Those Vehicle-Swap Schemes Seemed Like a Good Idea

Automotive subscription plans of today typically are less ambitious and involve single-vehicle use.

Steve Finlay, Contributing Editor

September 2, 2020

2 Min Read
book by cadillac app
The original Book by Cadillac app.

Most of today’s vehicle subscription programs are not the same – nor nearly as elaborate – as the ones that first emerged a few years ago.

They began with grand plans that created buzz but, alas, drew few participants. Based on an intriguing idea of vehicle-swapping, the original setups went like this: 

Subscribers could switch in and out of assorted upmarket vehicles in dealer inventory. Heading to the mountains for some off-roading? Get into an SUV. Planning a weekend do-it-yourself project? Switch into a pickup truck. Seeking some summertime open-air motoring? Swap into a convertible.

It sounded awesome. It sparked a lot of talk about a new kind of automotive experience with greater customer-dealer engagement.

But the cost factor put off most potential subscribers.

“It didn’t materialize,” industry veteran John Possumato says of that model. “A lot of manufacturers came in thinking people would want to switch in and out of vehicles. But you had to pay (a premium) for it. People with money like that could afford to buy those different vehicles if they wanted to.”

An example of the low subscribership: The original Book by Cadillac swap-a-thon offering (before General Motors axed it) drew only 47 subscribers in the huge, vibrant and largely affluent Dallas/Fort Worth metroplex market.

Bill Cariss (2).jpg

Bill Cariss (2)

Yet, “subscriptions in certain markets are a good play,” says Bill Cariss, president and CEO of Holman Strategic Ventures, associated with Holman Enterprises. With more than 30 dealerships and total revenues of $3.27 billion last year, the New Jersey-based Holman auto group ranks No.11 on the WardsAuto 2020 Megadealer 100. (Bill Cariss, left)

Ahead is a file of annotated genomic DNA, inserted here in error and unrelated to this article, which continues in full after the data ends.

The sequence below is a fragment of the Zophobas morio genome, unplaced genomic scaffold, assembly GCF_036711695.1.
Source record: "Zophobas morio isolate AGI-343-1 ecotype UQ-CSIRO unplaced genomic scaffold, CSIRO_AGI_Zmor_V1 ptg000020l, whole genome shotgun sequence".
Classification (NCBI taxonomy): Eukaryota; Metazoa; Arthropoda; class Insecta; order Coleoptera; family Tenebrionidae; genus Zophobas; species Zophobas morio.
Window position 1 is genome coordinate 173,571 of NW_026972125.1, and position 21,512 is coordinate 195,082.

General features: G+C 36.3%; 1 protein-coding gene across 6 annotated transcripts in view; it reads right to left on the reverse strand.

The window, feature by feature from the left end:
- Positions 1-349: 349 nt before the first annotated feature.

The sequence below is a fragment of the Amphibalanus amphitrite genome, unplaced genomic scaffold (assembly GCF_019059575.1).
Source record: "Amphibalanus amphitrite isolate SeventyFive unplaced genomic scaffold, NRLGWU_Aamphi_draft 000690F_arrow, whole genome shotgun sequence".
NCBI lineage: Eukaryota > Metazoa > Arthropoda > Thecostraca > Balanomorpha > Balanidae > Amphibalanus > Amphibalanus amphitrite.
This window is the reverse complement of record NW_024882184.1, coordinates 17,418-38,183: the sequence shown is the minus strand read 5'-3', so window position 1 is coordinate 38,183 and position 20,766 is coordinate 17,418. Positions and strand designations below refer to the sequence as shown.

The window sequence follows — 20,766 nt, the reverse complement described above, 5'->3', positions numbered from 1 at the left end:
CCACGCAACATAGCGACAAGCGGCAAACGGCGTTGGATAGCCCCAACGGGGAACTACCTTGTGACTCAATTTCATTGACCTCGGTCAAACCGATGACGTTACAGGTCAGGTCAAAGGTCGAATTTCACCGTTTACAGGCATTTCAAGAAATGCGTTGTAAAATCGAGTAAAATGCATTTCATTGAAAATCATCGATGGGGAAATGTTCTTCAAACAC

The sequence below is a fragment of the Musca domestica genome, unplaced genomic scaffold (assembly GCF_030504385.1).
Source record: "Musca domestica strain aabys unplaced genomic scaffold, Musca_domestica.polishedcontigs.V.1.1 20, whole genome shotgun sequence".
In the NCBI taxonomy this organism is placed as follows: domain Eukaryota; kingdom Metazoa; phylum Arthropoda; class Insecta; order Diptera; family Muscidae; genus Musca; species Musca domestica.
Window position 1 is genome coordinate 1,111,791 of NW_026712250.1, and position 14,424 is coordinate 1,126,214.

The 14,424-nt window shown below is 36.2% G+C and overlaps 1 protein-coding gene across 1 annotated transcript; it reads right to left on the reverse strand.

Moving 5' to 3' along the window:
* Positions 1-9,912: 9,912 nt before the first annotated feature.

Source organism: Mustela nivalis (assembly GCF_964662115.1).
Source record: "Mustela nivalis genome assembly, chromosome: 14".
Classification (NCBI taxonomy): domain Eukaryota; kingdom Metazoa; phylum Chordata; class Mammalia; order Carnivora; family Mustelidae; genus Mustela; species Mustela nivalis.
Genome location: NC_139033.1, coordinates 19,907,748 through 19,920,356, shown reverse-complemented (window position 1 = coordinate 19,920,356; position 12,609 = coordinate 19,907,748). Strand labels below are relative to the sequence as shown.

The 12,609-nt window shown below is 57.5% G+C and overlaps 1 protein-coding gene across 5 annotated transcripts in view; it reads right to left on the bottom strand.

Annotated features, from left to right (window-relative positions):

Today’s subscription plans vary but most center on single-vehicle use, not a rotation of several.

Many current subscription offerings fall between a car rental and a multi-year lease. They are designed to attract consumers who want a vehicle (and often use it as part of their jobs), but bridle at committing to it long-term.

Certain subscription models such as Mercedes-Benz Collection, Porsche Passport and Care by Volvo aim at affluent consumers.

But “the real growth is in the subprime sector” and involves used vehicles, says Possumato, CEO of Driveitaway, a company that offers a turn-key subscription program to dealerships.

He and Cariss speak at a session of the virtual Festival of Automotive, a series of webinars put on by Informa Tech and its Wards and TU Automotive divisions.

“We want to put people in cars, and a subscription is the first step to do that for subprime customers,” Possumato says of Driveitaway’s model, with a rent-to-own aspect to it.

“New cars really don’t work” for most subscription plans, Cariss says. “In the retail world, used cars are the way to go.”

For subprime consumers, “a subscription is a much friendlier way to go, with the goal of them ultimately owning the vehicle,” he says.

About the Author(s)

Steve Finlay

Contributing Editor, WardsAuto

Steven Finlay is a former longtime editor for WardsAuto. He writes about a range of topics including automotive dealers and issues that impact their business.

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